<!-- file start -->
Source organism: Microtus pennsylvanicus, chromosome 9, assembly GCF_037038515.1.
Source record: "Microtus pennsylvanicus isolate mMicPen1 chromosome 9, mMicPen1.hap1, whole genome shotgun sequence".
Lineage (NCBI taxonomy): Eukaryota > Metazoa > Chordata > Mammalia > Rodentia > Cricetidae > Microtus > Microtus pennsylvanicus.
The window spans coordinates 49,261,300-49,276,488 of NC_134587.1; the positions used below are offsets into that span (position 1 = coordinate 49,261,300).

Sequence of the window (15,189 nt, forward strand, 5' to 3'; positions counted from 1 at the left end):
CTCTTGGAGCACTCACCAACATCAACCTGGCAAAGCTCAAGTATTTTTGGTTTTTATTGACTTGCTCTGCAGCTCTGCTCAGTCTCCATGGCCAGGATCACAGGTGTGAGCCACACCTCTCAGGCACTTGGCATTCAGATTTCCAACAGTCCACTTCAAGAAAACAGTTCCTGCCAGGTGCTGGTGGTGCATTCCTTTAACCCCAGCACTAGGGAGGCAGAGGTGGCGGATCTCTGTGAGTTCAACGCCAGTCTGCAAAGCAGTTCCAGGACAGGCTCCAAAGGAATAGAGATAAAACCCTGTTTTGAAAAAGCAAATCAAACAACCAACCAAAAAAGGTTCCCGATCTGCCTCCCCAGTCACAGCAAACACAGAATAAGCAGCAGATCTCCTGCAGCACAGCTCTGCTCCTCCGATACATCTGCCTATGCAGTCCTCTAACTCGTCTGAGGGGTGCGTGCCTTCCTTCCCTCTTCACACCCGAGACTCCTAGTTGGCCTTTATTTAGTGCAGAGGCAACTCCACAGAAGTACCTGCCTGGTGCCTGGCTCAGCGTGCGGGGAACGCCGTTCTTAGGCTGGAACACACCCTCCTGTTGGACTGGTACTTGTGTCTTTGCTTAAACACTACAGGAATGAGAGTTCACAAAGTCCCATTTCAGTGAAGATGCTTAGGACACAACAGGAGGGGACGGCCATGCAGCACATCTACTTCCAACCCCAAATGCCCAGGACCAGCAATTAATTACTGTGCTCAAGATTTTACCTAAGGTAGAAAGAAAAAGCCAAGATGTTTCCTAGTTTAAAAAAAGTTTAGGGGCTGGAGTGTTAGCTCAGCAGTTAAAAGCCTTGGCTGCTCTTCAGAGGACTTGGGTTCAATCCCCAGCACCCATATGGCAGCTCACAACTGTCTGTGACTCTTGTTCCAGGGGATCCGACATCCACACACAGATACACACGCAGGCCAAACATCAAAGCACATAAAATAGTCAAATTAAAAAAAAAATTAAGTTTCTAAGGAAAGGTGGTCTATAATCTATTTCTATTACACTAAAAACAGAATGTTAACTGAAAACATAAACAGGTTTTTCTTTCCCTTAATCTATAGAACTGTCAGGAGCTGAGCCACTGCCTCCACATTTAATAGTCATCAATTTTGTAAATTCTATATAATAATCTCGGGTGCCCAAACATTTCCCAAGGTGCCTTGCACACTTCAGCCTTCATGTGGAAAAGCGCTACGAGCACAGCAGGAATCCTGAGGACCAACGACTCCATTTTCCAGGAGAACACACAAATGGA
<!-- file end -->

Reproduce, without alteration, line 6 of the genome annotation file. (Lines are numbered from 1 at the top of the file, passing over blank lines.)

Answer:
CTCTTGGAGCACTCACCAACATCAACCTGGCAAAGCTCAAGTATTTTTGGTTTTTATTGACTTGCTCTGCAGCTCTGCTCAGTCTCCATGGCCAGGATCACAGGTGTGAGCCACACCTCTCAGGCACTTGGCATTCAGATTTCCAACAGTCCACTTCAAGAAAACAGTTCCTGCCAGGTGCTGGTGGTGCATTCCTTTAACCCCAGCACTAGGGAGGCAGAGGTGGCGGATCTCTGTGAGTTCAACGCCAGTCTGCAAAGCAGTTCCAGGACAGGCTCCAAAGGAATAGAGATAAAACCCTGTTTTGAAAAAGCAAATCAAACAACCAACCAAAAAAGGTTCCCGATCTGCCTCCCCAGTCACAGCAAACACAGAATAAGCAGCAGATCTCCTGCAGCACAGCTCTGCTCCTCCGATACATCTGCCTATGCAGTCCTCTAACTCGTCTGAGGGGTGCGTGCCTTCCTTCCCTCTTCACACCCGAGACTCCTAGTTGGCCTTTATTTAGTGCAGAGGCAACTCCACAGAAGTACCTGCCTGGTGCCTGGCTCAGCGTGCGGGGAACGCCGTTCTTAGGCTGGAACACACCCTCCTGTTGGACTGGTACTTGTGTCTTTGCTTAAACACTACAGGAATGAGAGTTCACAAAGTCCCATTTCAGTGAAGATGCTTAGGACACAACAGGAGGGGACGGCCATGCAGCACATCTACTTCCAACCCCAAATGCCCAGGACCAGCAATTAATTACTGTGCTCAAGATTTTACCTAAGGTAGAAAGAAAAAGCCAAGATGTTTCCTAGTTTAAAAAAAGTTTAGGGGCTGGAGTGTTAGCTCAGCAGTTAAAAGCCTTGGCTGCTCTTCAGAGGACTTGGGTTCAATCCCCAGCACCCATATGGCAGCTCACAACTGTCTGTGACTCTTGTTCCAGGGGATCCGACATCCACACACAGATACACACGCAGGCCAAACATCAAAGCACATAAAATAGTCAAATTAAAAAAAAAATTAAGTTTCTAAGGAAAGGTGGTCTATAATCTATTTCTATTACACTAAAAACAGAATGTTAACTGAAAACATAAACAGGTTTTTCTTTCCCTTAATCTATAGAACTGTCAGGAGCTGAGCCACTGCCTCCACATTTAATAGTCATCAATTTTGTAAATTCTATATAATAATCTCGGGTGCCCAAACATTTCCCAAGGTGCCTTGCACACTTCAGCCTTCATGTGGAAAAGCGCTACGAGCACAGCAGGAATCCTGAGGACCAACGACTCCATTTTCCAGGAGAACACACAAATGGA